All the movements were passed from the motion capture stage to Motion Builder, which is at the core of the animation pipeline. Initially the motion capture is aiming to be as faithful to the actors performance as possible.
Motion Builder is used for
- enhancing the capture
Using Motion Builder python control a special finger tracking rigging tool was built. The system just tracks two fingers per hand, more fingers were found to be considerably slower.
The Ubisoft technology group used a 2D tracking software extension to do the face tracking, based on the fixed helmet camera and the prerecorded key facial poses from the actor. The system then pattern matches this into pose animation. The camera is an infrared camera as it gets around shadowing. A key aspect of the camera is capturing at least 60 frames per second, to not miss eye blinks and subtle eye movements.
Once this facial posing is resolved, using an SDK Ubisoft has their own FaceBuilder plugin from the Ubisoft technology group. This retargets the capture poses to the model face. As the model faces have major similarities this gets the team about 80% complete, and the software then allows an artist to tweak and polish the animated performance.
But a separate team needed to build the models that have to be brought into Motion Builder to animate. “Our base package was 3D Max,” O’Sullivan says. “All the humans are built on the same base skeleton, but with different heads.”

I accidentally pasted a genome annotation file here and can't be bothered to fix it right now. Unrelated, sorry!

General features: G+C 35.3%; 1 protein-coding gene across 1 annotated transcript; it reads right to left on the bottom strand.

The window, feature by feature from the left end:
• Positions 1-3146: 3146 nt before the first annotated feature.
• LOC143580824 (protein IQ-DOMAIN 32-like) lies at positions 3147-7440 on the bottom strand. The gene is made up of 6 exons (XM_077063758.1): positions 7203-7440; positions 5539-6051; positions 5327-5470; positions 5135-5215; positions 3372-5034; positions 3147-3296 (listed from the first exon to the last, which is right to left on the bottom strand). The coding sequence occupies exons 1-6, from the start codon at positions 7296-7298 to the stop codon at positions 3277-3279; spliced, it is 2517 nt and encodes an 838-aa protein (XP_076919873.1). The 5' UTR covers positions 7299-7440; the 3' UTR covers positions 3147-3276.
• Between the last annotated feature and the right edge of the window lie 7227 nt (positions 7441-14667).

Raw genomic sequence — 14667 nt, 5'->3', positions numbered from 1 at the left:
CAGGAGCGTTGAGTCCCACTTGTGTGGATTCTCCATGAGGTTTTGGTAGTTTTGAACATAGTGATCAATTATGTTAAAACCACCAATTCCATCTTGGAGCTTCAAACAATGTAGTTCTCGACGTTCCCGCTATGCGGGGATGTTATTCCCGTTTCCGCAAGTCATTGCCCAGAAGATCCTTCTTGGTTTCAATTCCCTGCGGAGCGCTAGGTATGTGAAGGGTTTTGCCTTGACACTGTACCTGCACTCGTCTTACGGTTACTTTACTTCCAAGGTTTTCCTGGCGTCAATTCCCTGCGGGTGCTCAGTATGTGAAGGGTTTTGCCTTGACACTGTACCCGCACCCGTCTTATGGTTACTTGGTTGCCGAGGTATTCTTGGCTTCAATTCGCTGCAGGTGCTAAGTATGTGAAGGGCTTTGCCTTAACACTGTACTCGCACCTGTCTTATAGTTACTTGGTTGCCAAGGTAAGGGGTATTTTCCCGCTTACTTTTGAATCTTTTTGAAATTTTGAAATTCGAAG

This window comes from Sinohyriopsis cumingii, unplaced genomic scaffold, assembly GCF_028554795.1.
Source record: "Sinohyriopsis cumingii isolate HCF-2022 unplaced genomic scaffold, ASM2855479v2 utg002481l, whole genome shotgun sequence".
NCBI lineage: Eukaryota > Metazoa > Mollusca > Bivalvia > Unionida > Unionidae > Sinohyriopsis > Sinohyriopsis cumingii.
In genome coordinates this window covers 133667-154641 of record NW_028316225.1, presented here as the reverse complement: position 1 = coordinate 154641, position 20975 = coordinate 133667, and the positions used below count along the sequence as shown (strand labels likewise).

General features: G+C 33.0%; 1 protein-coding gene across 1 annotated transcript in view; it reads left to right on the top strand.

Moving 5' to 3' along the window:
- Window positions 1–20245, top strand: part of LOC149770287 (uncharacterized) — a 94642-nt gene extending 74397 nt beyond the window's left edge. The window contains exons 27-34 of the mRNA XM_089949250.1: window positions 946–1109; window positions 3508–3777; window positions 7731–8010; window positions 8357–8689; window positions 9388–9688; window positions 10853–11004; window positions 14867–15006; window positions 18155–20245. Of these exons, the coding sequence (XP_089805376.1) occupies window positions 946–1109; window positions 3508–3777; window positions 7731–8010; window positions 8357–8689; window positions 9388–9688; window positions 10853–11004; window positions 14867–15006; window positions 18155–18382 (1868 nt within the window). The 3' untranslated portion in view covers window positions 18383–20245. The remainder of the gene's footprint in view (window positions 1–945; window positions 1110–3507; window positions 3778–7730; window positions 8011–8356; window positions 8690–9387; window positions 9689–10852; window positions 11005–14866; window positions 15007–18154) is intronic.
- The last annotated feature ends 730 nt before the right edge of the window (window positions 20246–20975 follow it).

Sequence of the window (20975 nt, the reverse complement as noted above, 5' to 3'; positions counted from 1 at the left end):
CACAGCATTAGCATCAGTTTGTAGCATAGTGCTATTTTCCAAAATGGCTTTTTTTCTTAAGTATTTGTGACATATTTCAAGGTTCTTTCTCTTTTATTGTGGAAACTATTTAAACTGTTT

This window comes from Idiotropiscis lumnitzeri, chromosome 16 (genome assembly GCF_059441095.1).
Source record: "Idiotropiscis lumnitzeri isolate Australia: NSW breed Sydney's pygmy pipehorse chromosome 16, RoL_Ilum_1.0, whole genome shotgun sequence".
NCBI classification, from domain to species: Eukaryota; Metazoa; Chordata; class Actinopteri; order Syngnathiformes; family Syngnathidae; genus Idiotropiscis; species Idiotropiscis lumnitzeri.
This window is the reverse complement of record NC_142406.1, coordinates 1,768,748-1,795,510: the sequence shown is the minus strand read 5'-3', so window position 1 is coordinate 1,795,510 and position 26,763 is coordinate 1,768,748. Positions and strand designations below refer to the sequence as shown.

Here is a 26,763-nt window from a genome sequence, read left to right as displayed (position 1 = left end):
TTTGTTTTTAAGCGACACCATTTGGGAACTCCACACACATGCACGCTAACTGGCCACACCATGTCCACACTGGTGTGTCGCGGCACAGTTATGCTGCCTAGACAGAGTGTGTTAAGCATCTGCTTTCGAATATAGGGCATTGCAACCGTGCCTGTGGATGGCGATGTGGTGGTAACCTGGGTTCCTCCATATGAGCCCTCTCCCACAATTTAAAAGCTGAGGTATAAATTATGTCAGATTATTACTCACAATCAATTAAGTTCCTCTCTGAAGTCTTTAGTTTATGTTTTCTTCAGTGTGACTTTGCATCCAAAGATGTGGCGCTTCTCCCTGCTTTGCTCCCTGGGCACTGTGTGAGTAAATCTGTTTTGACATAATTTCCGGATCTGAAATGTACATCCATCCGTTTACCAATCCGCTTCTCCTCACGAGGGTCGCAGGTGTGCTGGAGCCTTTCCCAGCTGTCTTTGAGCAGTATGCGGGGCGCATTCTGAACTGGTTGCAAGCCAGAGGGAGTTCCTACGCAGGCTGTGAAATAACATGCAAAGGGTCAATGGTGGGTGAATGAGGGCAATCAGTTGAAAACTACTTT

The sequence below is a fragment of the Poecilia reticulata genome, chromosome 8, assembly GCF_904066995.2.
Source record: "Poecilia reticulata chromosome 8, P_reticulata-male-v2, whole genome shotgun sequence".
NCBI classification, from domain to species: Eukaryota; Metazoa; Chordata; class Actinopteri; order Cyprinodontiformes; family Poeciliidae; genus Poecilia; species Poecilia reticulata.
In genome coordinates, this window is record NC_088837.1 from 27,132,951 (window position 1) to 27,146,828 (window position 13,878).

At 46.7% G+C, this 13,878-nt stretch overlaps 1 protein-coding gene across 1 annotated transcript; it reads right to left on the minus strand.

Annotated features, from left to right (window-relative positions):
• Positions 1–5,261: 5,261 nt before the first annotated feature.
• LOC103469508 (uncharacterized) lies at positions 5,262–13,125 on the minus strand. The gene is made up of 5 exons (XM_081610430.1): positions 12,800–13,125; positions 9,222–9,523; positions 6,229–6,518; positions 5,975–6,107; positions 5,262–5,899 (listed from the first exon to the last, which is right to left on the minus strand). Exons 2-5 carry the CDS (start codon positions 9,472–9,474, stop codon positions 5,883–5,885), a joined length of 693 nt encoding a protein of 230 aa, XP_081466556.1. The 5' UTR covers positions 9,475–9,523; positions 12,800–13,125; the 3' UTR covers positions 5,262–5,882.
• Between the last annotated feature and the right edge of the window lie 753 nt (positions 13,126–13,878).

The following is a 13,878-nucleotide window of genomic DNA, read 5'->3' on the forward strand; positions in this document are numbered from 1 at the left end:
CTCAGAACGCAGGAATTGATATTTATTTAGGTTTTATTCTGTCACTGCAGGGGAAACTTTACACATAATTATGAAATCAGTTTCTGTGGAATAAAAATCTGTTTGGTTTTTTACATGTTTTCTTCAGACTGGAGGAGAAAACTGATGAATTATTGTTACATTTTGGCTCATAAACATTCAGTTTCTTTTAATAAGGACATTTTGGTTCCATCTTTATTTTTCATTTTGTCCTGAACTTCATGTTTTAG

“We had the same skeleton inside every character to save on animation memory and it made it really easy to just do one click import,” O’Sullivan notes.
The facial rigs also had one click import, but there were 3 skeleton rigs for the face. “There was a cinematic level bone structure of 81 bones, and a lesser character rig of just 35 bones.” The skeleton rigs were:
- NPC (Non-player character) or bots
- NPC Morph (A morphable bone structure version to generate more visual variety).
The last one has 5 extra bones “to allow us to create visual variation of the facial structure by morphing the bones,” says O’Sullivan, “so we can have one villager’s head but then morph them into 3 or 4 other variations of that villager – so we can make a skinnier version or a fatter villager.”
When a face skeleton comes in it is already pre-rigged, but O’Sullivan explained to fxguide that “I spend at least a day or two changing all those bones around to be in the exactly right position for that character, to make sure every pose is tweaked exactly right for that character. We don’t just use one rig to drive every head, we use one base rig which we then tweak for each individual character which I think is very cool.”
At this import stage of both the main body and the face “it also imports a skinning range of motion animation(ROM),” says O’Sullivan. “We use the same one to validate every character (to save having to find files to test with) and a generic mesh, as we use skin warp in Max a lot. The skin wrap modifier in Max is fantastic – it’s a great way to get a good base for your character. If you have a good skin on a base you can just use your skin wrap modifier, look at it on a ROM and tweak the values to see it update, get it great before you collapse it.”
Ubisoft has special skinning tools that allow easy copy and paste of skin weights, which works with multiple selected objects. It also saves to a separate skin weights file, SKIN, and it is used by both Max and Maya teams at Ubisoft. This allows easy updating of skeletons, and cleans the files.